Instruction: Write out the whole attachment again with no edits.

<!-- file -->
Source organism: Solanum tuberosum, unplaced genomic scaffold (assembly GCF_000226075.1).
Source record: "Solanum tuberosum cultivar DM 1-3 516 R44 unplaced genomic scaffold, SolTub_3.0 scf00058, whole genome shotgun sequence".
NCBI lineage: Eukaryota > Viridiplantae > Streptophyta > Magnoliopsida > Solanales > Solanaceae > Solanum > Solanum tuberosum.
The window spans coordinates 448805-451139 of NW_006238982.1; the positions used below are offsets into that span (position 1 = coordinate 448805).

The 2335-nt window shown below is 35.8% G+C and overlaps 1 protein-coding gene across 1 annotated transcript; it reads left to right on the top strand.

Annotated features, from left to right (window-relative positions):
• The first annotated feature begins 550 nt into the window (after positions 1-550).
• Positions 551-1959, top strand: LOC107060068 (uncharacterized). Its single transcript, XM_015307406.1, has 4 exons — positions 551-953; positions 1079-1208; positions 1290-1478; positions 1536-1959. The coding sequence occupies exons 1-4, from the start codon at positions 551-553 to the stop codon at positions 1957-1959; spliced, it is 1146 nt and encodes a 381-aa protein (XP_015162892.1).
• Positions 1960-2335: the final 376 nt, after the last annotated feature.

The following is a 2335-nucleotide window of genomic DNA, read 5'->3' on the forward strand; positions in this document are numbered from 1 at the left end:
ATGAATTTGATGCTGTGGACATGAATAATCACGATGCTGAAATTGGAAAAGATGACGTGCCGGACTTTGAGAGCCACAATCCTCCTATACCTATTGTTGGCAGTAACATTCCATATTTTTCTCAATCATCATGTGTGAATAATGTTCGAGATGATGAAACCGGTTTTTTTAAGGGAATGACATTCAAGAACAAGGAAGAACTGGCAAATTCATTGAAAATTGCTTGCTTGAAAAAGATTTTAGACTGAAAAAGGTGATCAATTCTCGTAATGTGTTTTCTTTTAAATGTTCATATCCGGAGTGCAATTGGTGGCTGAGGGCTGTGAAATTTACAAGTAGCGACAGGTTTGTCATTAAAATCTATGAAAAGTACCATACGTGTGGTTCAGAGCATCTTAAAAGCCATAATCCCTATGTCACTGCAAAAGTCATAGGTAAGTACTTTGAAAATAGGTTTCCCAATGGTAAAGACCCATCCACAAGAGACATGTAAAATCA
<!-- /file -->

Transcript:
Source organism: Solanum tuberosum, unplaced genomic scaffold (assembly GCF_000226075.1).
Source record: "Solanum tuberosum cultivar DM 1-3 516 R44 unplaced genomic scaffold, SolTub_3.0 scf00058, whole genome shotgun sequence".
NCBI lineage: Eukaryota > Viridiplantae > Streptophyta > Magnoliopsida > Solanales > Solanaceae > Solanum > Solanum tuberosum.
The window spans coordinates 448805-451139 of NW_006238982.1; the positions used below are offsets into that span (position 1 = coordinate 448805).

The 2335-nt window shown below is 35.8% G+C and overlaps 1 protein-coding gene across 1 annotated transcript; it reads left to right on the top strand.

Annotated features, from left to right (window-relative positions):
• The first annotated feature begins 550 nt into the window (after positions 1-550).
• Positions 551-1959, top strand: LOC107060068 (uncharacterized). Its single transcript, XM_015307406.1, has 4 exons — positions 551-953; positions 1079-1208; positions 1290-1478; positions 1536-1959. The coding sequence occupies exons 1-4, from the start codon at positions 551-553 to the stop codon at positions 1957-1959; spliced, it is 1146 nt and encodes a 381-aa protein (XP_015162892.1).
• Positions 1960-2335: the final 376 nt, after the last annotated feature.

The following is a 2335-nucleotide window of genomic DNA, read 5'->3' on the forward strand; positions in this document are numbered from 1 at the left end:
ATGAATTTGATGCTGTGGACATGAATAATCACGATGCTGAAATTGGAAAAGATGACGTGCCGGACTTTGAGAGCCACAATCCTCCTATACCTATTGTTGGCAGTAACATTCCATATTTTTCTCAATCATCATGTGTGAATAATGTTCGAGATGATGAAACCGGTTTTTTTAAGGGAATGACATTCAAGAACAAGGAAGAACTGGCAAATTCATTGAAAATTGCTTGCTTGAAAAAGATTTTAGACTGAAAAAGGTGATCAATTCTCGTAATGTGTTTTCTTTTAAATGTTCATATCCGGAGTGCAATTGGTGGCTGAGGGCTGTGAAATTTACAAGTAGCGACAGGTTTGTCATTAAAATCTATGAAAAGTACCATACGTGTGGTTCAGAGCATCTTAAAAGCCATAATCCCTATGTCACTGCAAAAGTCATAGGTAAGTACTTTGAAAATAGGTTTCCCAATGGTAAAGACCCATCCACAAGAGACATGTAAAATCA